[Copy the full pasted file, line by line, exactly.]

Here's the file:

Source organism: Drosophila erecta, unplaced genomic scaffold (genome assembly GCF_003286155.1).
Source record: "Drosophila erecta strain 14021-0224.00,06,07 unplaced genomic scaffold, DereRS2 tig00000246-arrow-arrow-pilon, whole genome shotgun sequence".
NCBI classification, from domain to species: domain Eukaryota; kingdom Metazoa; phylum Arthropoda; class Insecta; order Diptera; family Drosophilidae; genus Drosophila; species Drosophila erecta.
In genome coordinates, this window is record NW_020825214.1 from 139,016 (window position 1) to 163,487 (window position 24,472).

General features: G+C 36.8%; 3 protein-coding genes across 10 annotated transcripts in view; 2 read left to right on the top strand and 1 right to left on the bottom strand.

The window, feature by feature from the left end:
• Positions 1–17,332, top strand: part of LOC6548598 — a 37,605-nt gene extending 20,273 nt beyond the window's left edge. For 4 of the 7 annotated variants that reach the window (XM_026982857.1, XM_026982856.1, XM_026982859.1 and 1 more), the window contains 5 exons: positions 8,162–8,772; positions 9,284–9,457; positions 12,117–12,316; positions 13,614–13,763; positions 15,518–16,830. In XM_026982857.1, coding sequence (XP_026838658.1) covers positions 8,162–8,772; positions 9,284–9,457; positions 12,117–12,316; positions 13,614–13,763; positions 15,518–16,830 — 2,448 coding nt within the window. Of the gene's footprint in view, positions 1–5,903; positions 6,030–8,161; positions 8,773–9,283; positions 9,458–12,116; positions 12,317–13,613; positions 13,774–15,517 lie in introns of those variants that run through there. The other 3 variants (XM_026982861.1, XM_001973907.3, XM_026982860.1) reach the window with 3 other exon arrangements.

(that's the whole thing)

Source organism: Drosophila erecta, unplaced genomic scaffold (genome assembly GCF_003286155.1).
Source record: "Drosophila erecta strain 14021-0224.00,06,07 unplaced genomic scaffold, DereRS2 tig00000246-arrow-arrow-pilon, whole genome shotgun sequence".
NCBI classification, from domain to species: domain Eukaryota; kingdom Metazoa; phylum Arthropoda; class Insecta; order Diptera; family Drosophilidae; genus Drosophila; species Drosophila erecta.
In genome coordinates, this window is record NW_020825214.1 from 139,016 (window position 1) to 163,487 (window position 24,472).

General features: G+C 36.8%; 3 protein-coding genes across 10 annotated transcripts in view; 2 read left to right on the top strand and 1 right to left on the bottom strand.

The window, feature by feature from the left end:
• Positions 1–17,332, top strand: part of LOC6548598 — a 37,605-nt gene extending 20,273 nt beyond the window's left edge. For 4 of the 7 annotated variants that reach the window (XM_026982857.1, XM_026982856.1, XM_026982859.1 and 1 more), the window contains 5 exons: positions 8,162–8,772; positions 9,284–9,457; positions 12,117–12,316; positions 13,614–13,763; positions 15,518–16,830. In XM_026982857.1, coding sequence (XP_026838658.1) covers positions 8,162–8,772; positions 9,284–9,457; positions 12,117–12,316; positions 13,614–13,763; positions 15,518–16,830 — 2,448 coding nt within the window. Of the gene's footprint in view, positions 1–5,903; positions 6,030–8,161; positions 8,773–9,283; positions 9,458–12,116; positions 12,317–13,613; positions 13,774–15,517 lie in introns of those variants that run through there. The other 3 variants (XM_026982861.1, XM_001973907.3, XM_026982860.1) reach the window with 3 other exon arrangements.